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The Use of Computer Graphics in Biology

by WebSysAdmin last modified 2006-09-02 18:32

by Robert Blystone

I have been "furiously" trying out new teaching approaches in biology based on computer graphics. We are incorporating the software Electric Image into the microscopy labs and have encountered a host of difficulties. I am about to prepare a report "paper" that describes five years of classroom use of computer graphics in biology. In terms of spreading my experiences, most biologists would rather have my students' output rather than spending the time learning and teaching how do visualizations with the computer in a biology setting. The most kindred group with which I deal are the MRI reconstruction groups and they typically are only interested in medical diagnostics and not so much how to teach with computer graphics. So I still find myself out on a limb, in a manner of speaking, as a biological microscopist who uses computer graphics to teach biological microstructure. I told Scott (Owen, former Director for Education) several years that I would have problems being a "conventional" committee member. So I have no subcommittee nor do I see one on the immediate horizon.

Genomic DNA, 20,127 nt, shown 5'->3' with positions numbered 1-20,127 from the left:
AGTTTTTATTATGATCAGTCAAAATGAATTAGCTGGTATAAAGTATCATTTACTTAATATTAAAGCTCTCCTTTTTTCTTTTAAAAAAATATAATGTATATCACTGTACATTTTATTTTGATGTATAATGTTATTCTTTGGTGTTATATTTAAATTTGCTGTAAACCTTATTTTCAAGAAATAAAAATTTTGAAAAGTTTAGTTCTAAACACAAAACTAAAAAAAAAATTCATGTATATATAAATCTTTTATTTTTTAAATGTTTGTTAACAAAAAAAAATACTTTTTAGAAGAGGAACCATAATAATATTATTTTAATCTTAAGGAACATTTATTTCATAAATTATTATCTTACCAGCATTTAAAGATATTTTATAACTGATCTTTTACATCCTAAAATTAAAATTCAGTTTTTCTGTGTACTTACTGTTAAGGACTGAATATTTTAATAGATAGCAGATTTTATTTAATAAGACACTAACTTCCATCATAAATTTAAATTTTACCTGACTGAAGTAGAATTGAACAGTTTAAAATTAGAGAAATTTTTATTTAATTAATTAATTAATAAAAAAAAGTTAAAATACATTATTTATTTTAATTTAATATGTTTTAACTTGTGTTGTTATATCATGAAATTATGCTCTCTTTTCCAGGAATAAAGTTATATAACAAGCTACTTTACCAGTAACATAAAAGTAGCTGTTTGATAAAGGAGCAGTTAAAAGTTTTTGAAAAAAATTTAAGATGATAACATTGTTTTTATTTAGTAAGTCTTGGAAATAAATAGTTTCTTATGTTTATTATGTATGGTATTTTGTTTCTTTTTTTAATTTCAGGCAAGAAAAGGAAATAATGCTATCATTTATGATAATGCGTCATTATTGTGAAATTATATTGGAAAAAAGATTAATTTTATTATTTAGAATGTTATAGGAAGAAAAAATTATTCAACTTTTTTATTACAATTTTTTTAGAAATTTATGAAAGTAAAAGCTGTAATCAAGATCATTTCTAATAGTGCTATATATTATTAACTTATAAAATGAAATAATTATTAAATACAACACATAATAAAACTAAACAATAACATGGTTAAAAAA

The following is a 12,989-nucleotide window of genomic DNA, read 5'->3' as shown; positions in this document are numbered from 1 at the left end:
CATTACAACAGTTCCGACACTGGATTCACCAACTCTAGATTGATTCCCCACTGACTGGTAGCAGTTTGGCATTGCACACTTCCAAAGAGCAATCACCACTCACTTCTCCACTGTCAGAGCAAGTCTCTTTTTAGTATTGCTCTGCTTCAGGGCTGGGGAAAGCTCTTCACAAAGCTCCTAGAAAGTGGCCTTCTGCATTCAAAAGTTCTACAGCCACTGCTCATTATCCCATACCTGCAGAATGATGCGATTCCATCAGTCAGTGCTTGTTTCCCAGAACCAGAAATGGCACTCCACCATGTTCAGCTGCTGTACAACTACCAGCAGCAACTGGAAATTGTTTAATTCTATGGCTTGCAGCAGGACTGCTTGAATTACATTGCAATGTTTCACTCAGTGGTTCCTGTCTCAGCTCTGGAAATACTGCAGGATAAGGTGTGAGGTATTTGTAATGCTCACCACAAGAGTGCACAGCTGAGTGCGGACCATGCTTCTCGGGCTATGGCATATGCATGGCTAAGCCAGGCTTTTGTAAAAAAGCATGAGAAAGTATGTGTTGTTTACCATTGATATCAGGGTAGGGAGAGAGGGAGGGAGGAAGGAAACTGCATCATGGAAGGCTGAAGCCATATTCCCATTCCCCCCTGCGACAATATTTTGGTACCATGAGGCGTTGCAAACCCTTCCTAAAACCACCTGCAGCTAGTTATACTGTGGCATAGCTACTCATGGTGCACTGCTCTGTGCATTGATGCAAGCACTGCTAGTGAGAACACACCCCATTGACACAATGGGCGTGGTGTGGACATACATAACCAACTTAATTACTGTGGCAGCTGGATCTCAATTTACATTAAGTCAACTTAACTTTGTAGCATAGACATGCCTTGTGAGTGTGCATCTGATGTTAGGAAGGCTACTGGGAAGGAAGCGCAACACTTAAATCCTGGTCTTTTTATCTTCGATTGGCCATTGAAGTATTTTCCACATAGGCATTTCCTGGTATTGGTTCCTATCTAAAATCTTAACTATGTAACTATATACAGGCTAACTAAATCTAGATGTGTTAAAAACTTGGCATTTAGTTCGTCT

My long term goals in terms of Computer Graphics are the following:

  1. Build a CD that explores the possibility of a virtual microscope;
  2. Building a flythrough animation that explores embryological and histological topics - a flythrough of the kidney and of a developing chick embyro heart for examples;
  3. And to use the principles of digital imaging and visualization to get at quantitative problems in biology education.

I am way behind on the first goal. We are working on the animations for the second goal as we speak with the hope of an unveiling at the 97 Siggraph. As for the third goal I am beginning a three year NSF grant this month to do just what is outlined in goal three. I will be supervising a team of students this summer working on new lab exercises using computer graphics and digital imaging to do quantitative biology and statistics.

Trinity University
715 Stadium Drive
San Antonio, TX, 78212

Submitted 3 July 1996 by Robert V. Blystone

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